10 Things You Need to Know about the Golden Haggadah

On April 6, 2017, I published the following post on Book Riot.

10 Things You Need to Know about the Golden Haggadah

The Golden Haggadah miniatures

Next week is Passover, one of the most important holidays in Judaism. Passover celebrates the Exodus, in other words when God liberated the Jews from slavery in Egypt.

On the first night of Passover, family and friends gather round for the Seder when everybody takes turns reading from a book called a haggadah. The haggadah contains the story of the Exodus, intermingled with prayers and songs. The Seder is then concluded with good food and wine.

Because the Torah contains only text, and depictions of God are forbidden, over time the haggadah became the book where Jews interpreted their religion through images. Throughout the centuries, the haggadah also became a way for Jewish families to display their prosperity and wealth.

No other haggadah is a better example of this than the Golden Haggadah.

Here are ten things you need to know about the Golden Haggadah.

If you want to read the rest of this post, please click here.

In the words of my friend, the Australian, I shall return.

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10 Things You Should Know about the Gutenberg Bible

On July 13, 2016, I published the following post on Book Riot.

10 Things You Should Know about the Gutenberg Bible

Gutenberg_Bible,_Lenox_Copy,_New_York_Public_Library,_2009._Pic_01

The invention of the internet has ushered in the digital age and revolutionized how we access and share information. But this change in how we distribute information is not the first of its kind to have taken place.

Five hundred and sixty-one years ago a man in Germany invented a new kind of printing press.

This printing press sparked a revolution in the distribution of information in medieval Europe.

If you wish to read the entire post, please click here.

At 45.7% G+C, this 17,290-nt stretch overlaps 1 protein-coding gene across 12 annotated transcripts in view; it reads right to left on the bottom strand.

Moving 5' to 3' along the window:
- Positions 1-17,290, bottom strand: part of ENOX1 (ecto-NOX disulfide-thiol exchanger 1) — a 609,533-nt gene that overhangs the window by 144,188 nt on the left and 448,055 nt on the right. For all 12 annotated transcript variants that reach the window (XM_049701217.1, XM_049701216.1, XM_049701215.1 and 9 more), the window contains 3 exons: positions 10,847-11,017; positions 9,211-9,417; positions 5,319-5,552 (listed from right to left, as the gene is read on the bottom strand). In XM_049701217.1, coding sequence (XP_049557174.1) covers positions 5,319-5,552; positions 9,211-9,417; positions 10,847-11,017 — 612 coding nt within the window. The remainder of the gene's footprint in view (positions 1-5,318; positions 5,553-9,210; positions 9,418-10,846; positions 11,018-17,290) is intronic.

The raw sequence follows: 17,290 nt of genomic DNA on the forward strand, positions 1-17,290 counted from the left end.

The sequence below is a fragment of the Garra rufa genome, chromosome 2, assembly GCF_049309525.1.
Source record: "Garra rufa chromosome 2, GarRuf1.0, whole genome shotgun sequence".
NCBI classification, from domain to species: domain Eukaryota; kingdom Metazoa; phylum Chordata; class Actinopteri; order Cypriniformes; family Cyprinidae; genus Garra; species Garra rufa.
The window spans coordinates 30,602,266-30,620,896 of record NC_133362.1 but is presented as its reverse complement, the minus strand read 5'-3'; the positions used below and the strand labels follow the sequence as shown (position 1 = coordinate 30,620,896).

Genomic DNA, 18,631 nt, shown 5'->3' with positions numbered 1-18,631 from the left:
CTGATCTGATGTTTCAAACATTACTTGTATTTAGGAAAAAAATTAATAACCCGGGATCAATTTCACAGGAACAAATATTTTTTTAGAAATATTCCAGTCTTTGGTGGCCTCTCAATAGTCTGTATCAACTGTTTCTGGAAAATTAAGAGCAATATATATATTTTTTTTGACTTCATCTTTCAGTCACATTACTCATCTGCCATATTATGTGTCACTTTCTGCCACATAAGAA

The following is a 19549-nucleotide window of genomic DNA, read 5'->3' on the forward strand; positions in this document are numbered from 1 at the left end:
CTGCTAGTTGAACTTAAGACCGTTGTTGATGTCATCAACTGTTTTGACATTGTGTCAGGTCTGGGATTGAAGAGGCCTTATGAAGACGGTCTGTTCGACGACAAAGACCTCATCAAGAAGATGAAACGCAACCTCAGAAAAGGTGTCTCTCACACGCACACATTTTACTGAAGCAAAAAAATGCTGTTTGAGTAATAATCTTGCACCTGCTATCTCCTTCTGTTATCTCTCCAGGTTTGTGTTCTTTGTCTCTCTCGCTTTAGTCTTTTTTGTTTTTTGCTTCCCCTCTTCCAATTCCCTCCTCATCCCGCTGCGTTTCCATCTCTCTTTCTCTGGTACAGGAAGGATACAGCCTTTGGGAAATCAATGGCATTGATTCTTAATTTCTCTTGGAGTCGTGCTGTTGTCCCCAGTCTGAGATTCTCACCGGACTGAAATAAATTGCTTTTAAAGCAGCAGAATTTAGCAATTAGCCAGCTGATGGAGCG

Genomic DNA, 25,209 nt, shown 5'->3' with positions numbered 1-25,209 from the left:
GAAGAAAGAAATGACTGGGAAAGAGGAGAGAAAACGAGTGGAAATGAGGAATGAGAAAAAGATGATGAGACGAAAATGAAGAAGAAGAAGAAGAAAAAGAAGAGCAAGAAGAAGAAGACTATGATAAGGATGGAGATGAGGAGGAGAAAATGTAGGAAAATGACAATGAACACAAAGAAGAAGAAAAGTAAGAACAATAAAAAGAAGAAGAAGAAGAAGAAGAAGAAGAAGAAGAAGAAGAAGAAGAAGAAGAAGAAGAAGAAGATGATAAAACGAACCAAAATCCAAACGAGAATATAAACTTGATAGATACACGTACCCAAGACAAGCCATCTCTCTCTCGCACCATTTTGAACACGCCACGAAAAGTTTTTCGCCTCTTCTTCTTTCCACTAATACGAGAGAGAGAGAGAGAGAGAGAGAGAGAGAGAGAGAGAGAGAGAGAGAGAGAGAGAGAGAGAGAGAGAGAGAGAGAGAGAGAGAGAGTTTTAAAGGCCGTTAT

In the words of my friend, the Australian, I shall return.

10 Things You Should Know about the Lindisfarne Gospels

On February 3, 2016, I published the following post on Book Riot.

10 Things You Should Know about the Lindisfarne Gospels.

Lindisfarne_Matthew_carpet_and_incipit

The time period between the years 500 and 900 is sometimes referred to as the Dark Ages. The idea behind this name is that after the collapse of the Roman Empire in Europe, people were left to fend for themselves in an unsophisticated and savage society.

This view is, however, inaccurate. Rather, the period referred to as the Dark Ages was a period of cross-cultural encounters which gave rise to incredible works of art, the finest of which were created in monasteries at remote locations in the British Isles.

One of the most astounding works of art from this period is the Lindisfarne Gospels, created at the Lindisfarne Priory off the coast of Northumbria, northeast England. Predating the Book of Kells by nearly a century, the Lindisfarne Gospels is an illuminated manuscript the likes of which are rarely seen.

Here are ten things you should know about the Lindisfarne Gospels.

If you would like to read the rest of the post, please click here.

In the words of my friend, the Australian, I shall return.

12 Things You Should Know about the Silver Bible

On December 1, 2015, I published the following post on Book Riot.

12 Things You Should Know about the Silver Bible

The Silver Bible


The Silver Bible, or Codex Argenteus, was created in Italy in the early sixth century. Soon after its creation the book went missing. One thousand years later, it resurfaced in Germany. The story of the Silver Bible is a remarkable one that involves war, theft, unpaid librarians, book collectors, kings, emperors, and queens. On top of all this, the Silver Bible provides insight to the culture and language of one of the most enigmatic ancient peoples, the Goths.

Here are twelve things you should know about the Silver Bible.

If you would like to read the post in its entirety, please click here.

In the words of my friend, the Australian, I shall return.